720p footage is loaded into Final Cut. Organized into bins and properly labeled.

Raw RED footage is again loaded into clipfinder to export an XML of all data along with highest quality screen captures, one every second.

XML is imported into FileMaker Pro. Cross referencing organized footage in Final Cut, missing data (i.e. Shot name) are filled in FileMaker Pro.

Up to 3 screen captures per shot are added to the FileMaker Pro database for visual reference.

At the beginning of the next day of shooting, audio from the prior day is delivered and copied to the 6TB RAID

All footage captured the prior day should be in its own daily Final Cut Pro project. The prior day’s media is then reconnected to the 2K media on the 6TB RAID. This “online” project is synced to the newly received audio.

The day begins again from the top.

In post, the workflow isn’t so dogmatic. Some shots have been pushed in beyond what the 2K image can handle and so is being reconformed to a 4K online. VFX shots are also being reconformed to 4K.

4K Upres:

Place all footage to be reconformed into a new timeline.

Export XML from Final Cut.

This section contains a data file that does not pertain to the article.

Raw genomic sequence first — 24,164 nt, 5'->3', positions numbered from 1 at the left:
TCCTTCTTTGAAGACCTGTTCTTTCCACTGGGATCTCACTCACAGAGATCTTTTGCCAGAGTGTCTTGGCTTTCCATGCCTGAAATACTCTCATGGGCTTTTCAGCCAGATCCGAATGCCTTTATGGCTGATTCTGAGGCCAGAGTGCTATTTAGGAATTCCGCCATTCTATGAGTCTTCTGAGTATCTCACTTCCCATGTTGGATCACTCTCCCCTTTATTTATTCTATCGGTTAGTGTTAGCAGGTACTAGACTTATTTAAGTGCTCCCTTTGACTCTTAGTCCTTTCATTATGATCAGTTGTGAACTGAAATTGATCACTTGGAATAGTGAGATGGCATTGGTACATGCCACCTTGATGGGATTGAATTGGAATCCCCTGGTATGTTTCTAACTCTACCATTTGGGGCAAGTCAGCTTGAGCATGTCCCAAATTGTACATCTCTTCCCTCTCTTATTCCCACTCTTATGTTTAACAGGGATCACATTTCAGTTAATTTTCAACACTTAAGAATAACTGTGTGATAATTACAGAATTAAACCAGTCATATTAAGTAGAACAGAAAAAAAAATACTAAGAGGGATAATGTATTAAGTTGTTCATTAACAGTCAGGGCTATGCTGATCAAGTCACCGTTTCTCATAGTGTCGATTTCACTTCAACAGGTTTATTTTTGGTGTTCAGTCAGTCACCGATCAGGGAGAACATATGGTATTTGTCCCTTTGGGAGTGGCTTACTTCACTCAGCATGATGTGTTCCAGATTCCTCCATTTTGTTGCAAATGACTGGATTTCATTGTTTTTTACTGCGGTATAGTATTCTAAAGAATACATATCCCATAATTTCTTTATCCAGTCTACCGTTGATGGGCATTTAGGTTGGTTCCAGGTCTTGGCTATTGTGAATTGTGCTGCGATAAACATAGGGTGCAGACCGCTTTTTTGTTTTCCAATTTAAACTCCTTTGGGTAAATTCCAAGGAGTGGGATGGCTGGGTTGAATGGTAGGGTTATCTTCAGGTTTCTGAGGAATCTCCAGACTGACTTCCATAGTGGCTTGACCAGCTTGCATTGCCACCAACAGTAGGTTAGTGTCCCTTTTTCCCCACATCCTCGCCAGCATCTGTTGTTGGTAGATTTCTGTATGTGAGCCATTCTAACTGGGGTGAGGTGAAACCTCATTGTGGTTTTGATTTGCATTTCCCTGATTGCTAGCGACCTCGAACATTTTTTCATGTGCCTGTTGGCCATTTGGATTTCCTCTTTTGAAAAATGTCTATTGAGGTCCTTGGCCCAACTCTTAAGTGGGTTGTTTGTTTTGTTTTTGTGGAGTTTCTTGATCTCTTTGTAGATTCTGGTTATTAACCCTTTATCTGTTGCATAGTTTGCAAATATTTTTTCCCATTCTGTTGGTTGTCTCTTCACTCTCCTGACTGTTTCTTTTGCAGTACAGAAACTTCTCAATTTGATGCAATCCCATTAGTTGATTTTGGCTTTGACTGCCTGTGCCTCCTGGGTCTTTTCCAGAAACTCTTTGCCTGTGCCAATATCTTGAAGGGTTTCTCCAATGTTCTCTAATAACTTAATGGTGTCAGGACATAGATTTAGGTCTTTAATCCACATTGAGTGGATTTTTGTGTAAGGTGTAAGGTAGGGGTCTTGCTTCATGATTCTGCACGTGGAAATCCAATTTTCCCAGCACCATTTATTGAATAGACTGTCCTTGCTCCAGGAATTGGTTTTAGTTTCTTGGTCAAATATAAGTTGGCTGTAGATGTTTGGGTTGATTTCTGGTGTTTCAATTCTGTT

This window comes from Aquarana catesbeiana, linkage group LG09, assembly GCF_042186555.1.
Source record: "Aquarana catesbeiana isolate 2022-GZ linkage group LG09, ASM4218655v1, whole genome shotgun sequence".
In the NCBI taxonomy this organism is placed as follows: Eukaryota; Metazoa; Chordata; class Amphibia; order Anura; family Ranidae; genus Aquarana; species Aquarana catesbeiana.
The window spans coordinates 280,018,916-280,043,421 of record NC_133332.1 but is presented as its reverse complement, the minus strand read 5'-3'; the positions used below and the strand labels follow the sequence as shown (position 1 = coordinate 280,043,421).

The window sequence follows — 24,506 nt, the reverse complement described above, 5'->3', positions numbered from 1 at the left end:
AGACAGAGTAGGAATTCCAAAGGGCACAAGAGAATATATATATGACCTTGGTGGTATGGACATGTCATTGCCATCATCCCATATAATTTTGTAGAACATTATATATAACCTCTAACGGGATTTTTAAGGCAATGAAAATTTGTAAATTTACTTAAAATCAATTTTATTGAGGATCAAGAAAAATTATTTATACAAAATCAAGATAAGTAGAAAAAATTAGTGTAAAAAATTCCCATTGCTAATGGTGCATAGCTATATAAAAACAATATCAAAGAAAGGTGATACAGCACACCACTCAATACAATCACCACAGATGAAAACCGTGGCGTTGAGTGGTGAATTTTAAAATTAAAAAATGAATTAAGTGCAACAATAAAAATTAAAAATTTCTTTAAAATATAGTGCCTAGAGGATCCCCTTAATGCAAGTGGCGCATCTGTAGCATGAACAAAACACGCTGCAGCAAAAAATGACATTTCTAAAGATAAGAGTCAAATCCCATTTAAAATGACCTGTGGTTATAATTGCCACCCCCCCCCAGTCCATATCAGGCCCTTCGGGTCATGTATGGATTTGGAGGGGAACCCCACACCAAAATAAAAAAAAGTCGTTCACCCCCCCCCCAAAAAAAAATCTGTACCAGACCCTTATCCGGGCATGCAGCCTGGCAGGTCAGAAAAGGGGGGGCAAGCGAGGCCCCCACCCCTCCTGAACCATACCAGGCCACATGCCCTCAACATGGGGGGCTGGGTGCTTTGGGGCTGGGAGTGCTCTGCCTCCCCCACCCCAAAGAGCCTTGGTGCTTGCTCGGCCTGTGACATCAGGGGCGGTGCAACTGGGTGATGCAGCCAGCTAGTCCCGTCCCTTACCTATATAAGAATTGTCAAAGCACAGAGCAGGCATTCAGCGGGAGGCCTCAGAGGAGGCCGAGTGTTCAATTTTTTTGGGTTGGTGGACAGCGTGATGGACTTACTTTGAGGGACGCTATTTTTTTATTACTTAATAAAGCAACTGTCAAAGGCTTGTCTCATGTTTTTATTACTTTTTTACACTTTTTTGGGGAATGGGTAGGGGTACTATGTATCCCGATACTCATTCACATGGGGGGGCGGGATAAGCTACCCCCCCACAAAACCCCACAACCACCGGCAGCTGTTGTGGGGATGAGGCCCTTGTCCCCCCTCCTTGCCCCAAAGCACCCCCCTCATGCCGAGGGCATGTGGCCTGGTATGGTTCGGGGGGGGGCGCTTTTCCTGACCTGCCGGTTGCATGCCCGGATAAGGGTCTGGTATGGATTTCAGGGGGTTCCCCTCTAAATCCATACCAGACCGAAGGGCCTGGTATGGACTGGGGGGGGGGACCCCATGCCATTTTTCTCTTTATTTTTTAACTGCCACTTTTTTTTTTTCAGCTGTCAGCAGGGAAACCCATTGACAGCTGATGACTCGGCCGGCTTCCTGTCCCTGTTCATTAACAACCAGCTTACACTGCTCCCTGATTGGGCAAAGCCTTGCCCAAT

Using ClipFinder 2.5 (THIS IS IMPORTANT! ClipFinder 2.2 CANNOT handle the following steps!) import the XML using the Import FCP XML with relevant settings defined (ex: VFX requires 8 frame handles).

Replace the MOV with the R3D media.

Send everything to a RedCine-X Bin. (This, specifically, is what you need ClipFinder 2.5 for)

Double check the color settings are correct for each clip and export them as 4K files (VFX clips go to their own drive, online 4K shots go back to the 6TB RAID).

For footage to be reconformed in FCP, go back to ClipFinder and choose Run Conform on FCP XML file. Make sure you point the application to the folder with the NEW 4K FOOTAGE!

Import this new XML into FCP. The newly imported clips can now be dropped into the show timeline and will be pointing to the higher res 4K footage. Double check that your push-in, repositions, filters, etc., match the clip it’s replacing. Resting it above the 2K allows you to keep the 2K as a reference in case something goes wrong.

The advantages to this particular workflow (on and off set) are:

It allowed me to run onto set with the low res proxy to answer any continuity questions with great ease.

I was able to show the director, cinematographer, costumer, etc., high res footage approximately 1-2 hours after it was shot. Using RocketCine-X, I was also able to grade some shots on the fly to verify we were on the right track.

Finding shots in the FileMaker Pro database was easy as I could cruise the database looking for a particular image, or search by day it was shot, scene name, etc.

Editing online could begin immediately. While on set, I put together a teaser to show the crew incorporating footage shot as recent as the day prior.

The delivery file to the post house will require no reconform later down the line. They intend to take our semi-graded 2K ProRes file, with an EDL to notch out the shots, and do any touch-ups to that file.